The traditional three generations named in the loss of private wealth are: the wealth creator, the silent “caretaking” generation, followed by the third “spending” generation.
The prototype of the first generation is someone strong and successful. The second generation is raised in the shadow of the first and tends to act as a passive caretaker. The third generation is raised in a wealthy environment but without an appreciation of the effort that was involved in its creation or the skills. This is the generation that loses the wealth.
If the negative saying is the beginning point, the goal is to “break” the cycle. But I do not think the three-generation cycle needs to be the starting point-and I do not think the loss of private wealth is more likely than not to happen. If we start with a positive analogy, looking at nature and at four generation types, we can optimistically learn and appreciate the role of each generation. The common background theme can be one of sustainable wealth, generation after generation. This includes, on a more theoretical level, a commitment to a world view that is cyclical, not linear. Instead of the “three generations” view-which is a linear view, with a beginning, middle, and end-we need to adopt a cyclical view, which is more in harmony with life and the seasons.3 It is also consistent with the four-cycle approach of the Russian economist Nikolai Kondratiev: Prosperity, Recession, Depression, and Improvement.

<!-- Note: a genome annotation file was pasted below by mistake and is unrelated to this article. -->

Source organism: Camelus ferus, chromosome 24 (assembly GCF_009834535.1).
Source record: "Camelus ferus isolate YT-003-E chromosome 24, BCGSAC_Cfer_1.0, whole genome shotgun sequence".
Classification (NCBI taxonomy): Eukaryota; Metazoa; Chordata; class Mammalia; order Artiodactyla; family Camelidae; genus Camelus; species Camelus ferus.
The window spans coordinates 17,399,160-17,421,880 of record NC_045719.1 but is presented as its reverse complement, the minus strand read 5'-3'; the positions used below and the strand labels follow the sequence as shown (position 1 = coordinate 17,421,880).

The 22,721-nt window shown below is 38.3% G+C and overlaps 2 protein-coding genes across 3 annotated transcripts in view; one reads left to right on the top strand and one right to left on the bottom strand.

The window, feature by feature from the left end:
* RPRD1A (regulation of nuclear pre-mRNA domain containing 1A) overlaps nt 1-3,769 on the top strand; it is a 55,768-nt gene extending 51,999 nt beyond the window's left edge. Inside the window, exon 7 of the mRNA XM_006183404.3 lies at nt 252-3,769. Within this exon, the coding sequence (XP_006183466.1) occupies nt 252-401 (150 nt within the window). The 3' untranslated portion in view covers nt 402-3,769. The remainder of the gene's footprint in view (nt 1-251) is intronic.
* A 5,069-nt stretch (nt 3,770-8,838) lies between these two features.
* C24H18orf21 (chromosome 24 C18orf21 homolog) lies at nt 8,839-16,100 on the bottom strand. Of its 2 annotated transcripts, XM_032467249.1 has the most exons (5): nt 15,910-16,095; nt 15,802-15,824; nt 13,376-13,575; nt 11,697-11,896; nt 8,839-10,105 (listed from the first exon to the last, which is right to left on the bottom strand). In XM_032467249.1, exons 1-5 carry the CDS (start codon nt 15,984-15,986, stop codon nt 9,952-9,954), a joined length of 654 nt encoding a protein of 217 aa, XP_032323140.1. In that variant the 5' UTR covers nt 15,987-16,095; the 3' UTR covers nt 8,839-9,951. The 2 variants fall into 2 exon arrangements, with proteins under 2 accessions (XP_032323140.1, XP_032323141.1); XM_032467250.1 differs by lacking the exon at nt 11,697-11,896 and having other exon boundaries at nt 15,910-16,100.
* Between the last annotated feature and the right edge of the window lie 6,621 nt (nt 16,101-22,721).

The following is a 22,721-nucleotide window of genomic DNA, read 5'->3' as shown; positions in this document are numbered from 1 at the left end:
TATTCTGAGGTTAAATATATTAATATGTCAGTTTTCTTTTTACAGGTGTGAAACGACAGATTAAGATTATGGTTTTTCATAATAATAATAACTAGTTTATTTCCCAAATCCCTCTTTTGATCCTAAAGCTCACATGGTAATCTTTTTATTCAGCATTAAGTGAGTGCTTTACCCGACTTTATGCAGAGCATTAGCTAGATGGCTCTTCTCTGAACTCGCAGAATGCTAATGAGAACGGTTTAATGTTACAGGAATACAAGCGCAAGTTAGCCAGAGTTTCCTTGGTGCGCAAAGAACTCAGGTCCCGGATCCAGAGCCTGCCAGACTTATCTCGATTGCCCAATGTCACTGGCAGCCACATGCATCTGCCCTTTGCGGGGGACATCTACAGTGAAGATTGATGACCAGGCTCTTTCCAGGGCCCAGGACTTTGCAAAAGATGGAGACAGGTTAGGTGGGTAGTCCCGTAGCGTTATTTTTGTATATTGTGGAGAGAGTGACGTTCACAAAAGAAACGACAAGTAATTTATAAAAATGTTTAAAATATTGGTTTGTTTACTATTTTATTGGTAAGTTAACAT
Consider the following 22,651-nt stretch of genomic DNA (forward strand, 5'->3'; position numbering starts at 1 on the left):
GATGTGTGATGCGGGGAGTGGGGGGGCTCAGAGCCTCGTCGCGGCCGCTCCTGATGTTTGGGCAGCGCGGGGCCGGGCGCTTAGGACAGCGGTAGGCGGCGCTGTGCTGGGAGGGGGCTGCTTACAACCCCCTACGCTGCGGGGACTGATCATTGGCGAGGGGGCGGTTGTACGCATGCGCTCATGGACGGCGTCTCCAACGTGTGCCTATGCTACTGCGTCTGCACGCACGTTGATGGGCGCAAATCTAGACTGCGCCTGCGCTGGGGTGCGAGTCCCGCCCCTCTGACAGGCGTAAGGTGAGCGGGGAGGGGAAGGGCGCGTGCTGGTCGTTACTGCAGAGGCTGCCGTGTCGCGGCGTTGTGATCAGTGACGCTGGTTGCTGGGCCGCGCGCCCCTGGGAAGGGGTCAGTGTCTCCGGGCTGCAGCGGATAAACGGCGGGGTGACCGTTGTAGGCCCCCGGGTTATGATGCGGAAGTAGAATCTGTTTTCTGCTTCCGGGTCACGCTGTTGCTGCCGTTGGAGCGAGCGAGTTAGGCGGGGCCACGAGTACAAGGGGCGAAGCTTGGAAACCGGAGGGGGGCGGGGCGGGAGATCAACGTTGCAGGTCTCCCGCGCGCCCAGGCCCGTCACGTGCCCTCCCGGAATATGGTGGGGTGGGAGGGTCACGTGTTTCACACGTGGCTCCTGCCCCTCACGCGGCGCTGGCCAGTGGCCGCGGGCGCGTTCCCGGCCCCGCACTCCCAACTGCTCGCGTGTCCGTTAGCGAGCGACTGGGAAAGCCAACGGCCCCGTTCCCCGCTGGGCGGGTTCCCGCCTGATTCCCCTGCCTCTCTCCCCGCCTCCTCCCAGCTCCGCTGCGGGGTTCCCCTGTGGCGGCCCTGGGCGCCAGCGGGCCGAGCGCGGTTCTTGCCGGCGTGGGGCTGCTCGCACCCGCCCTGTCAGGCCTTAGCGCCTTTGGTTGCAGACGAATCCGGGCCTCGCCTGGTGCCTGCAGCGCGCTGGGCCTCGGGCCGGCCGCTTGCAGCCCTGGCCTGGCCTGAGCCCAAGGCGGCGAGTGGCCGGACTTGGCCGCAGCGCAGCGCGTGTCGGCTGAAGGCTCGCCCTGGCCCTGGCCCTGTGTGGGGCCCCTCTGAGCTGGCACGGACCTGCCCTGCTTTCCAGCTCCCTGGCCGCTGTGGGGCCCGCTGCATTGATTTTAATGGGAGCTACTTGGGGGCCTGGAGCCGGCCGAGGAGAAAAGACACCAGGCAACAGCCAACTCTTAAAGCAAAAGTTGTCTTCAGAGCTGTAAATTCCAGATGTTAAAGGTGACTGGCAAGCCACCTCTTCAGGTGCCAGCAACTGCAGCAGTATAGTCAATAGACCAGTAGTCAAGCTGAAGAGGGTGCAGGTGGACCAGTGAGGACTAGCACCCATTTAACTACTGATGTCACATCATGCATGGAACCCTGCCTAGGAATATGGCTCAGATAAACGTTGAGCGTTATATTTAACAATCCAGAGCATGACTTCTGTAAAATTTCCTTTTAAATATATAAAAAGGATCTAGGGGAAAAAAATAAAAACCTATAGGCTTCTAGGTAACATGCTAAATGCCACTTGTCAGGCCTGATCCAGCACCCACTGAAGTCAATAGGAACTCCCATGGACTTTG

BARBARA R. HAUSER
Source – The Journal of Wealth Management